Content warning: anxiety, mental health
An unanswerable question has plagued me for what feels like years: why am I anxious?
When I think about mental illness, I envision a physical representation of it. I see a woman, palms on her stomach trying to contain the sensation of something clawing its way out of her; I see a man, dust in his lungs and gasping for help into empty air; I see a child, ink-stained hands trying to communicate what the inside of their head looks like; I see people, humanoid shadows following them, glued to their backs like helpless parasites.
It’s often difficult to realistically convey what it feels like. A constant companion, my anxiety often manifests in my heart flapping wings against my throat. It hides in my shaking hands and averted eyes. It’s the sound of my own voice in my head echoing the same words: be brave, be brave, be brave. Of another voice, quieter, but just as persistent: make it safe, make it safe, make it safe. It’s you are not enough, but also everyone that is not you is not enough at the same time. It’s the whole world thriving as I watch from behind a one-way mirror, banging on the glass and screaming let me in, let me in, let me in. It’s an oil spill in the ocean, constantly on the verge of catching fire. It’s panic creeping into spaces within myself I never realised existed. It’s realising an assignment is due at 10pm and not 11:59pm. It’s waking up late on the day of an exam and rushing to the wrong side of campus. It’s claws at my throat and my thoughts becoming things with fears. It’s feeling blue; the blue of a blossoming bruise, the blue of wilting forget-me-nots. It’s missing something but not knowing what. It’s losing my keys then convincing myself I will never, ever find a way back home. It’s my heart hammering against my chest, but suddenly it’s not just my heart, but my whole world pounding out of control. It’s aching to go somewhere quiet, someplace holy, somewhere that provides sanctuary from the clamour inside my mind.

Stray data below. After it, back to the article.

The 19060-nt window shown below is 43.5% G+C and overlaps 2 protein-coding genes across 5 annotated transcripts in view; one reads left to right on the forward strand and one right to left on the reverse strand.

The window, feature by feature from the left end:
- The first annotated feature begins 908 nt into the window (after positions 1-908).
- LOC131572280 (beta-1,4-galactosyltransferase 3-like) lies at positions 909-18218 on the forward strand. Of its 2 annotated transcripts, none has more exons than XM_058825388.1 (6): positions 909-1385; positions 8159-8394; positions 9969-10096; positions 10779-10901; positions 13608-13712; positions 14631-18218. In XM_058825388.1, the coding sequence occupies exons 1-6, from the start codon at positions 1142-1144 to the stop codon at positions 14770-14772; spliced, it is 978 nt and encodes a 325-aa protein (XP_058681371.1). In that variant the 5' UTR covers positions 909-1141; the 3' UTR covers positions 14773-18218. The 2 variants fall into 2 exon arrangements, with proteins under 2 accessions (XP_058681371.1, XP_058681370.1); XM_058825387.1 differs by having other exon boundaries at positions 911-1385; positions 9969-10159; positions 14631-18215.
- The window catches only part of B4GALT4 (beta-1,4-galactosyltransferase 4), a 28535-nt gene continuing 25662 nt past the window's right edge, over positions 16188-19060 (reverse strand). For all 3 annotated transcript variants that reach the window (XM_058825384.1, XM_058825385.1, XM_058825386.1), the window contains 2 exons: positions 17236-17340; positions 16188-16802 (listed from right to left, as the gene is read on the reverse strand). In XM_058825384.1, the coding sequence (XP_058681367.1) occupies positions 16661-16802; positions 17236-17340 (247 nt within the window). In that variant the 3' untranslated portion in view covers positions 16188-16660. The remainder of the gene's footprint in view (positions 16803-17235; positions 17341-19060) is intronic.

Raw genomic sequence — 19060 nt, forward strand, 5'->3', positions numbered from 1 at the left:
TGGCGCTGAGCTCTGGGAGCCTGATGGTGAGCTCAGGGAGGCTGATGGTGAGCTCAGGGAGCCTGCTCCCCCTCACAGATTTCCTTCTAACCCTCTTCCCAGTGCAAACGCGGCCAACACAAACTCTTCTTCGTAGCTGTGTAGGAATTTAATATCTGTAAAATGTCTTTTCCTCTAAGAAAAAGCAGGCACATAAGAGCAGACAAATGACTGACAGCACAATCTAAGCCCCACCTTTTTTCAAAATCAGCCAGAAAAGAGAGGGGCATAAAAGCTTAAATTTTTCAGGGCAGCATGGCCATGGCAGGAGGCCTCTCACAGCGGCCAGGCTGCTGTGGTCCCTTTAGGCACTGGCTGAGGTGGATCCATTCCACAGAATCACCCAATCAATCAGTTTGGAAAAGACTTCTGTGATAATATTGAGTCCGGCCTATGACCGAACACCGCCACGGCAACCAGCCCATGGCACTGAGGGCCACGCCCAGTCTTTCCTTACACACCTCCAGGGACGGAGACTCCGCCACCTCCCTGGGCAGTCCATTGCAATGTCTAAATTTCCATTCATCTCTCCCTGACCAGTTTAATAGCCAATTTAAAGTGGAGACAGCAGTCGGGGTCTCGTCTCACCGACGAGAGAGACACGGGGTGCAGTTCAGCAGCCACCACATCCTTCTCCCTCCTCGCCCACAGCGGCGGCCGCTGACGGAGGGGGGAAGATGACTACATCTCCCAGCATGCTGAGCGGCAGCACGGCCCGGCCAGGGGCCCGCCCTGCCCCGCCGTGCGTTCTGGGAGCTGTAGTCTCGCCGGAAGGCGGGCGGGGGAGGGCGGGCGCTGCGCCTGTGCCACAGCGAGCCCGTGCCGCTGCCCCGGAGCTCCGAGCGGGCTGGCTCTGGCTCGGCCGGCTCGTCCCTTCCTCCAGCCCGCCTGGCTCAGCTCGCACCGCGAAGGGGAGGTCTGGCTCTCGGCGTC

But I’m getting better at distinguishing my own voice from the imposter that sounds exactly like me. What I’ve learnt, and what I hope you figure out as soon as possible, is that we are not here to fill empty space, to always be accommodating, to always be in control of every situation we are in. Sometimes, you will feel like you’re standing behind a door that refuses to open. Sometimes, you will feel like everyone else is living their best life and that you are missing out. Sometimes, you will never feel anything other than an all-consuming bitterness. Maybe that is the burden of being human: cursing our parents until we need guidance, cursing the gods until we need a miracle, cursing ourselves until we realise that the only constant in an otherwise lonely existence is our conscience.
I look back at all the times I thought I would be different. Sometimes it’s years ago, sometimes it’s yesterday, but there’s always a constant: a disenchanting sense of incompleteness. Is this all there is? Will I ever be more? Why did I grow up wanting more, more, more? What is more? Is there a chance that this isn’t the end? That I’m always, forever, becoming?
I am all too familiar with wishing for another time, another place; somewhere I will always feel wanted. But, I also know that there’s no use ignoring all I have now for the potential of a better tomorrow. I am proud of being the inarticulate, selfish, condescending, often sad, often grateful, creative, opinionated person that I am. Maybe, there will be a time when I won’t feel so empty from wanting what is not meant for me. Recognising the possibility of it feels like a step forward. But, for now, I am happy.